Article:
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Crime trending downward in Queen City

SPD chief says businesses can help to continue the trend

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 For the first time, the Springfield Police Department can track year-over-year changes in crime by using an FBI reporting system, and from 2020 to 2021, overall crime declined by 6.9%.

SPD now has two years’ worth of data from the bureau’s National Incident-Based Reporting System, which analyzes more than 50 crime types in three categories: crimes against persons, property and society.

The report compares two years that are atypical in many ways, with stay-at-home orders changing the dynamic in 2020 and a slow return to the workforce continuing through much of 2021.

More people staying at home may have been a factor in an 11.3% reduction in crimes against property. There was a 3.6% rise in crimes against persons, while crimes against society declined by 2.2%.

“It’s a mixed bag,” said SPD Chief Paul Williams. “Crime numbers are always numbers. I don’t ever base anything on numbers.”

He called the two years of NIBRS reports a statistical starting point.

“Anything that’s down, I look at it as less victims,” he said.

Murder and negligent manslaughter declined to 22 from 27 incidents year over year, and rape declined to 142 from 155 offenses.

He noted the number of simple assaults increased by 8.6%, to 3,082 in 2021, with aggravated assault – assault using a weapon – increasing 1.1%, to 2,104 incidents.

“That’s the thing that’s increased dramatically and continues to increase,” he said. “It’s a huge concern.”

He pointed out the majority of simple assault cases are between people who know each other, and both domestic and workplace violence issues are factored.

“I encourage businesses to get to know their people,” he said. “It’s a cliche, but if you see something, say something. That’s a huge factor in domestic violence situations.”

Businesses can help by recognizing a problem early and helping a victim, who may be an employee, to find some help.

Williams is now targeting a specific crime for reduction each quarter, beginning the year with auto theft.

“Those historically spike in winter months as people leave their cars running to warm them up,” he said.

In the next quarter, beginning in April, the focus will switch to burglaries from vehicles.

“The weather gets better; people start getting out and school hasn’t wrapped up yet,” he said. “People start leaving things in cars and creating an environment for theft.”

The third quarter focus will be burglaries, both residential and business, correlating with the summer travel months.

During the fourth quarter, which is historically shopping season, the focus will be robberies, particularly at businesses.

“That’s always a crime of opportunity,” he said. “With more stuff going on, more activity with local shopping centers and businesses, more money being exchanged, there’s a potential for bigger loss.”

Protecting businesses
Williams said he met with Springfield Area Chamber of Commerce and Downtown Springfield Association officials to encourage businesses to help reduce crime.

He offered four steps businesses can take:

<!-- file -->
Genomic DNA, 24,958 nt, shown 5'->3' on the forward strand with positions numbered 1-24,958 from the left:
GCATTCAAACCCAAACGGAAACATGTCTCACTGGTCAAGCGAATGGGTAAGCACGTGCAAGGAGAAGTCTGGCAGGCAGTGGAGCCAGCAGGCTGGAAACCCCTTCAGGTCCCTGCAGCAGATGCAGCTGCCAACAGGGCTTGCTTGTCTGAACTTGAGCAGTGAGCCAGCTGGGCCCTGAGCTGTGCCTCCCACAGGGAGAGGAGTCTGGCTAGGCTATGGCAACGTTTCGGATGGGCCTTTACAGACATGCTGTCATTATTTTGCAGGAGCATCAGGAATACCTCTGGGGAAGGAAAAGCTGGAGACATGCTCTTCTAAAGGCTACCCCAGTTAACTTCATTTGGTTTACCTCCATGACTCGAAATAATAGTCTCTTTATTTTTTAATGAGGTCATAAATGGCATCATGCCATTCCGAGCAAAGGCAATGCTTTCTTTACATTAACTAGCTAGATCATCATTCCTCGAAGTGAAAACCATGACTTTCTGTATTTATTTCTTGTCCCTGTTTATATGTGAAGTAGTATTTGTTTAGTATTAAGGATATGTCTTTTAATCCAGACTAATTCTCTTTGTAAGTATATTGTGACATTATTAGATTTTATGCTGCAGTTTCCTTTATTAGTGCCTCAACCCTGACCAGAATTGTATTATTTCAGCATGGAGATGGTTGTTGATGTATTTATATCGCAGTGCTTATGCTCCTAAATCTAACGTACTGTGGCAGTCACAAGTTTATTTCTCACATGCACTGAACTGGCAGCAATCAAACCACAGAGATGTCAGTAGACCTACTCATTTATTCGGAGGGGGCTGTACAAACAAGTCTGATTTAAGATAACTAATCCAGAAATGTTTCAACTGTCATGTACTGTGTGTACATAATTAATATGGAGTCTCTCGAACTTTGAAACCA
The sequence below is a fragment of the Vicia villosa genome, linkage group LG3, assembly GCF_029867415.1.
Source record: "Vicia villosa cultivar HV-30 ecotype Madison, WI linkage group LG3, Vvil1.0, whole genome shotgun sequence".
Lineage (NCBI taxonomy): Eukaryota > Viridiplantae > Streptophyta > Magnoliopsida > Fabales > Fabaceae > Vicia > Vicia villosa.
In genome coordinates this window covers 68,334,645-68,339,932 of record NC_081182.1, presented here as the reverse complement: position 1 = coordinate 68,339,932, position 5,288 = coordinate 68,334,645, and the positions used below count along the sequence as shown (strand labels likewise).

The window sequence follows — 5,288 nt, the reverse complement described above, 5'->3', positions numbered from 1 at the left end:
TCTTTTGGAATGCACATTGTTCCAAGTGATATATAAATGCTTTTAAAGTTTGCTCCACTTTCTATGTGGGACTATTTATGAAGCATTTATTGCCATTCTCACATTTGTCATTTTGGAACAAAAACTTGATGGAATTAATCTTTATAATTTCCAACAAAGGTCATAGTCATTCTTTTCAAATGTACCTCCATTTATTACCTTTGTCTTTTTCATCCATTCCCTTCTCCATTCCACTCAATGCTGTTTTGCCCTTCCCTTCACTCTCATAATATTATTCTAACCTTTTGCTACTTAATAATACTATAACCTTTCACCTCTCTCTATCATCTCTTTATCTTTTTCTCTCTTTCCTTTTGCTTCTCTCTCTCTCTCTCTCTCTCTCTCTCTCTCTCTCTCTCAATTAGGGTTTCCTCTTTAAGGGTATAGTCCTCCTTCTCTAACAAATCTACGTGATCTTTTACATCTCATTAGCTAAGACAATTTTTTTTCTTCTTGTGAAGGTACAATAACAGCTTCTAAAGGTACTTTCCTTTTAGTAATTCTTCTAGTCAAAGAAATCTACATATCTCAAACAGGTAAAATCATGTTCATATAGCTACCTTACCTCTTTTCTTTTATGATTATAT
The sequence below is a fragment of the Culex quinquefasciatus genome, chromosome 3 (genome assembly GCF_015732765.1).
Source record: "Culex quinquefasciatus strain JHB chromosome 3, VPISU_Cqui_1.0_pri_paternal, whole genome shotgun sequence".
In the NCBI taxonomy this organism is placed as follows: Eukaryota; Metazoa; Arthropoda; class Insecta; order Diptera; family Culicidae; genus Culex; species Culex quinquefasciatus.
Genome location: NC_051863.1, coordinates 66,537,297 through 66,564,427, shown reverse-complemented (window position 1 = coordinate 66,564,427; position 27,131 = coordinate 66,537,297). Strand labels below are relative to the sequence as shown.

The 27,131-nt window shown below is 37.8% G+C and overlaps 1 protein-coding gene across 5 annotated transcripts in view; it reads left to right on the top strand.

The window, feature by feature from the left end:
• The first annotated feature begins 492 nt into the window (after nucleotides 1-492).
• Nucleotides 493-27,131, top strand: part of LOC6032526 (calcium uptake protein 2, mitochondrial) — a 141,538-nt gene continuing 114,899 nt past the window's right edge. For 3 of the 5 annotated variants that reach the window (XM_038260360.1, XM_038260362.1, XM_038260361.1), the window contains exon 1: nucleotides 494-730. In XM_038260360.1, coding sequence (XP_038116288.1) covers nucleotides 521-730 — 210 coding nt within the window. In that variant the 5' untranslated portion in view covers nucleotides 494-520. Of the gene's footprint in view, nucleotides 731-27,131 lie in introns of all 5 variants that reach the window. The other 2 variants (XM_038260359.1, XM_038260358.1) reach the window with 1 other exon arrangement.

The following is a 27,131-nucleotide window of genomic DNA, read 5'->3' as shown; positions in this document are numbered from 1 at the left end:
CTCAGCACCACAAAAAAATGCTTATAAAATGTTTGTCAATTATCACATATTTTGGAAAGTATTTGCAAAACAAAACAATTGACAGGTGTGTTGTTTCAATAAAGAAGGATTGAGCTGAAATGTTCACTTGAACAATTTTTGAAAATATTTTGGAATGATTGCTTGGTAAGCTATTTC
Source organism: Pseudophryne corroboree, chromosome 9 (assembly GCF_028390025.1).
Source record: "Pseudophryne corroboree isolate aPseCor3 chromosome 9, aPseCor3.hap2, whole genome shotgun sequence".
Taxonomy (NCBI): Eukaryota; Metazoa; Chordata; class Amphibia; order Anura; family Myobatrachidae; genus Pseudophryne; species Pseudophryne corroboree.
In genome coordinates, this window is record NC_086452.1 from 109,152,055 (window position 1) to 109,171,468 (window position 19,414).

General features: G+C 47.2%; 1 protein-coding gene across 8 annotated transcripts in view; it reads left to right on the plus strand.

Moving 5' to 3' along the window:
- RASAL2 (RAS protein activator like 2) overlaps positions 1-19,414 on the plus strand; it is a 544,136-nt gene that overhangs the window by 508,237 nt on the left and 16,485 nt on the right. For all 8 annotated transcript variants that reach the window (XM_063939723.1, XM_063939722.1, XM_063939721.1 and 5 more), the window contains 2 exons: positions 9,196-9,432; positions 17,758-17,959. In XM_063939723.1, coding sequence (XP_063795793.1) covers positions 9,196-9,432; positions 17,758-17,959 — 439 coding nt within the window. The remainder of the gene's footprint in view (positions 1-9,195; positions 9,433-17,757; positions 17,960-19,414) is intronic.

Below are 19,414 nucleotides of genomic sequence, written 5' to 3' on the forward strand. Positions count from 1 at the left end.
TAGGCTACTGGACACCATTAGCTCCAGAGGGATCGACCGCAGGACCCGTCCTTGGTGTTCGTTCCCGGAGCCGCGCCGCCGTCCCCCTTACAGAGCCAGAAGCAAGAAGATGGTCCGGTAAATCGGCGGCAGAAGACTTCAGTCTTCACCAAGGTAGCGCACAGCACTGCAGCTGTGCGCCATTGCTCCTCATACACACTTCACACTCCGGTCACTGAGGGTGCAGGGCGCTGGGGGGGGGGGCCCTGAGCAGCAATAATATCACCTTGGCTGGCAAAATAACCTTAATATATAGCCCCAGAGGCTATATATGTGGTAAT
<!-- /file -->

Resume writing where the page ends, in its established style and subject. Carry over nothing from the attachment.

Get to know your PAR officer. There are eight police area representatives assigned to different beats in the city, and they are responsible for encouraging crime prevention measures through community interaction. “They’re available to answer questions, provide insights – even do security assessment,” Williams said.

Engage in crime prevention through environmental design. Williams suggests lighting, landscaping and building design can make properties less susceptible to crime, either as an individual business or in a larger group or area.

Join the camera registration program. The city has a voluntary registry of camera systems owned by businesses or residents, and when a crime occurs, officers can determine if there was camera coverage to aid in their investigations. Just having a camera and making the fact known can deter crime, Williams said.

Check out the crime mapping system. The SPD website has a link to a crime mapping program that allows users to examine a specific area over a period of time – for example, a business owner can look at crime within a six-block perimeter over the past two weeks. Williams said neighborhoods are already exercising this kind of vigilance. “We’re trying to encourage the business community to take a similar approach,” he said.

Staffing
Williams told Springfield City Council he now has 25 people in his current recruiting class. The department’s 75th police academy, which began in January, started with 27.

In the lateral academy, designed to train experienced officers, there are three recruits – one from California, one from another agency in Missouri and a retired SPD officer who has decided to rejoin the force. In November, council approved an incentive for the rehire of retired officers, allowing them to continue to receive a pension if rehired.

He said six cadets are already approved for the August recruit class, with another 24 set to take a test for admission.

But the SPD also has lost staff, with seven retirements and a resignation in February.

“We are sitting right now at 50 vacancies,” he told council. “We kind of bounce back and forth on that number.”

Three more retirements are anticipated this summer, but no other officers are anticipated to hit the retirement mark, 25 years of service, for the rest of the year.

Williams said there are 17 more vacancies among nonsworn staff, mainly records clerks.

“Because of that, we’re going to have to make some changes in records,” he said.

The records office at the main police station will now close at 5 p.m., having previously been open through 11 p.m.

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